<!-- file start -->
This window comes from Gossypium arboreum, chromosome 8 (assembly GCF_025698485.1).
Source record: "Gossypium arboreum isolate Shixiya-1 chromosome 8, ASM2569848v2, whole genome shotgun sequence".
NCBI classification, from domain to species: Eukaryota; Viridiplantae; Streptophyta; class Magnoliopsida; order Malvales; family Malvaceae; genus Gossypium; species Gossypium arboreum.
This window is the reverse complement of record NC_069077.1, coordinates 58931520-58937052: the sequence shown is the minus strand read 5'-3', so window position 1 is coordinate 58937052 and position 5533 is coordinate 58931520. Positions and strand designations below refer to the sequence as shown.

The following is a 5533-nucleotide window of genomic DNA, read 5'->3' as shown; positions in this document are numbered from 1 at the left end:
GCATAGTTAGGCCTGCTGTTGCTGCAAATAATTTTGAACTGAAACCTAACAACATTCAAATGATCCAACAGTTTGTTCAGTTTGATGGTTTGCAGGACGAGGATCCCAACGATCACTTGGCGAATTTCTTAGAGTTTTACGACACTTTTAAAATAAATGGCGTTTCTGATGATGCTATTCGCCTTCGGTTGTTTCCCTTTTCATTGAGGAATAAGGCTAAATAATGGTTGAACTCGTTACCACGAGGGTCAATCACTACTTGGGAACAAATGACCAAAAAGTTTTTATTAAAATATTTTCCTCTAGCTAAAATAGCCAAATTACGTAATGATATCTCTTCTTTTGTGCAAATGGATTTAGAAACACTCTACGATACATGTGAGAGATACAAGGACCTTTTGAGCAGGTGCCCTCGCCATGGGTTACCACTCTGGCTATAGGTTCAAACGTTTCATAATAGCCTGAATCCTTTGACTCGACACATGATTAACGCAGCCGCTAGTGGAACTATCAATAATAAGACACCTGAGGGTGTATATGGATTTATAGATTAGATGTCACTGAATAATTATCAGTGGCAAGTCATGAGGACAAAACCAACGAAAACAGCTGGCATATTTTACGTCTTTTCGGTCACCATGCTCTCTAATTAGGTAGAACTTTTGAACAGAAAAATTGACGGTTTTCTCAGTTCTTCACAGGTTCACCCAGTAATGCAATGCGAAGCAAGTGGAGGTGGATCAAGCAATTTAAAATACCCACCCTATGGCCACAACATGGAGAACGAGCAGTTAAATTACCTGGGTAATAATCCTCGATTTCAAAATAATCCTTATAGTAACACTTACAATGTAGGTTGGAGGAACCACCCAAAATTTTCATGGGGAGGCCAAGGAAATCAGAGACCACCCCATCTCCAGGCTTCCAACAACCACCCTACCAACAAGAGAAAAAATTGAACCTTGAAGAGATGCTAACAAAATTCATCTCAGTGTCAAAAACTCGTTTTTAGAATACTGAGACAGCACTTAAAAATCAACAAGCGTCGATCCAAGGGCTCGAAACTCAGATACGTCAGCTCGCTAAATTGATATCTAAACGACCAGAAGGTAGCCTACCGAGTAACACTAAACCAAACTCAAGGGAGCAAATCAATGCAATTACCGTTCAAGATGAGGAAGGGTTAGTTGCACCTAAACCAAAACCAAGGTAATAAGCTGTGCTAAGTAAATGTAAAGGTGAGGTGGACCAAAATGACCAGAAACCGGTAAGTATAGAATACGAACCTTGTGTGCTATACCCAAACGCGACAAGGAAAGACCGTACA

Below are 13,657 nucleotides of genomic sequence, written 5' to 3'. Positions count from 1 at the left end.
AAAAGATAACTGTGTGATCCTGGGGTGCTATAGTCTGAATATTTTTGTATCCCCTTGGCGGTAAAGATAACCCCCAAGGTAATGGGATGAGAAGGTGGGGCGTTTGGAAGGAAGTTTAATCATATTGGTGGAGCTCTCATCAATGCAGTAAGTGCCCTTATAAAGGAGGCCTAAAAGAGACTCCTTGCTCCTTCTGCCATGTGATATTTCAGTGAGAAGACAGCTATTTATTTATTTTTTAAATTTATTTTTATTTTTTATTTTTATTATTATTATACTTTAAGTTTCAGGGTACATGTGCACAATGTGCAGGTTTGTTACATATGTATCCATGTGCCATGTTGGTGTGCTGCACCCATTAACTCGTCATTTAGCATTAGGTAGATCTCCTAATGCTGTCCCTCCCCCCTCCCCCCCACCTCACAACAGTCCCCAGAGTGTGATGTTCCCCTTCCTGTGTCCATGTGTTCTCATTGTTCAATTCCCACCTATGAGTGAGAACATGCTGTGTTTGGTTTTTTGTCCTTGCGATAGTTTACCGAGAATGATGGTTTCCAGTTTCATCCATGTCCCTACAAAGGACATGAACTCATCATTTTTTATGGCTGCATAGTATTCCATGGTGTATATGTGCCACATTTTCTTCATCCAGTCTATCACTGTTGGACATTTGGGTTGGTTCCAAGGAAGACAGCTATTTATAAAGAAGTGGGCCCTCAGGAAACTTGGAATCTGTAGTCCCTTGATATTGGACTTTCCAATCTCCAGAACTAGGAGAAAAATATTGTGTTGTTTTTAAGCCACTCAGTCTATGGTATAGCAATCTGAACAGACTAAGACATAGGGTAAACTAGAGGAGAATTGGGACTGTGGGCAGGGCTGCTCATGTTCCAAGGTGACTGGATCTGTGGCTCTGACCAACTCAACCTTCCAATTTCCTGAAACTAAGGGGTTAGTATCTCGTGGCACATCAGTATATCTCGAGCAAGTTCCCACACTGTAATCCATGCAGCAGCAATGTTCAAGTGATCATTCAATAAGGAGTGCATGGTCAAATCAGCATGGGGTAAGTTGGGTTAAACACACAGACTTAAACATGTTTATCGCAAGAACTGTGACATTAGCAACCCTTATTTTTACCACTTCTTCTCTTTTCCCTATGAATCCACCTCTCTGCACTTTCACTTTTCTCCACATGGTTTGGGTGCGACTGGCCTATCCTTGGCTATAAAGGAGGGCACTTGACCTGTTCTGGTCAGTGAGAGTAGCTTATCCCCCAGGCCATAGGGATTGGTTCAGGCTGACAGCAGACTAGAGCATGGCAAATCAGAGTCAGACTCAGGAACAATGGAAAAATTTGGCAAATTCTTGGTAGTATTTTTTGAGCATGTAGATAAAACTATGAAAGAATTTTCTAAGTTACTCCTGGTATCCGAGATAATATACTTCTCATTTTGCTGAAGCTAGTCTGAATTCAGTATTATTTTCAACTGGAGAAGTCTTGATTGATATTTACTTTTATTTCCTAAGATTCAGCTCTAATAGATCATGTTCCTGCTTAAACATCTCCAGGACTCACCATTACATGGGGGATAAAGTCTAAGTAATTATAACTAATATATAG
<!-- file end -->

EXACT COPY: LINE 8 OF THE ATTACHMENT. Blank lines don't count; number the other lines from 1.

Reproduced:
AAAAGATAACTGTGTGATCCTGGGGTGCTATAGTCTGAATATTTTTGTATCCCCTTGGCGGTAAAGATAACCCCCAAGGTAATGGGATGAGAAGGTGGGGCGTTTGGAAGGAAGTTTAATCATATTGGTGGAGCTCTCATCAATGCAGTAAGTGCCCTTATAAAGGAGGCCTAAAAGAGACTCCTTGCTCCTTCTGCCATGTGATATTTCAGTGAGAAGACAGCTATTTATTTATTTTTTAAATTTATTTTTATTTTTTATTTTTATTATTATTATACTTTAAGTTTCAGGGTACATGTGCACAATGTGCAGGTTTGTTACATATGTATCCATGTGCCATGTTGGTGTGCTGCACCCATTAACTCGTCATTTAGCATTAGGTAGATCTCCTAATGCTGTCCCTCCCCCCTCCCCCCCACCTCACAACAGTCCCCAGAGTGTGATGTTCCCCTTCCTGTGTCCATGTGTTCTCATTGTTCAATTCCCACCTATGAGTGAGAACATGCTGTGTTTGGTTTTTTGTCCTTGCGATAGTTTACCGAGAATGATGGTTTCCAGTTTCATCCATGTCCCTACAAAGGACATGAACTCATCATTTTTTATGGCTGCATAGTATTCCATGGTGTATATGTGCCACATTTTCTTCATCCAGTCTATCACTGTTGGACATTTGGGTTGGTTCCAAGGAAGACAGCTATTTATAAAGAAGTGGGCCCTCAGGAAACTTGGAATCTGTAGTCCCTTGATATTGGACTTTCCAATCTCCAGAACTAGGAGAAAAATATTGTGTTGTTTTTAAGCCACTCAGTCTATGGTATAGCAATCTGAACAGACTAAGACATAGGGTAAACTAGAGGAGAATTGGGACTGTGGGCAGGGCTGCTCATGTTCCAAGGTGACTGGATCTGTGGCTCTGACCAACTCAACCTTCCAATTTCCTGAAACTAAGGGGTTAGTATCTCGTGGCACATCAGTATATCTCGAGCAAGTTCCCACACTGTAATCCATGCAGCAGCAATGTTCAAGTGATCATTCAATAAGGAGTGCATGGTCAAATCAGCATGGGGTAAGTTGGGTTAAACACACAGACTTAAACATGTTTATCGCAAGAACTGTGACATTAGCAACCCTTATTTTTACCACTTCTTCTCTTTTCCCTATGAATCCACCTCTCTGCACTTTCACTTTTCTCCACATGGTTTGGGTGCGACTGGCCTATCCTTGGCTATAAAGGAGGGCACTTGACCTGTTCTGGTCAGTGAGAGTAGCTTATCCCCCAGGCCATAGGGATTGGTTCAGGCTGACAGCAGACTAGAGCATGGCAAATCAGAGTCAGACTCAGGAACAATGGAAAAATTTGGCAAATTCTTGGTAGTATTTTTTGAGCATGTAGATAAAACTATGAAAGAATTTTCTAAGTTACTCCTGGTATCCGAGATAATATACTTCTCATTTTGCTGAAGCTAGTCTGAATTCAGTATTATTTTCAACTGGAGAAGTCTTGATTGATATTTACTTTTATTTCCTAAGATTCAGCTCTAATAGATCATGTTCCTGCTTAAACATCTCCAGGACTCACCATTACATGGGGGATAAAGTCTAAGTAATTATAACTAATATATAG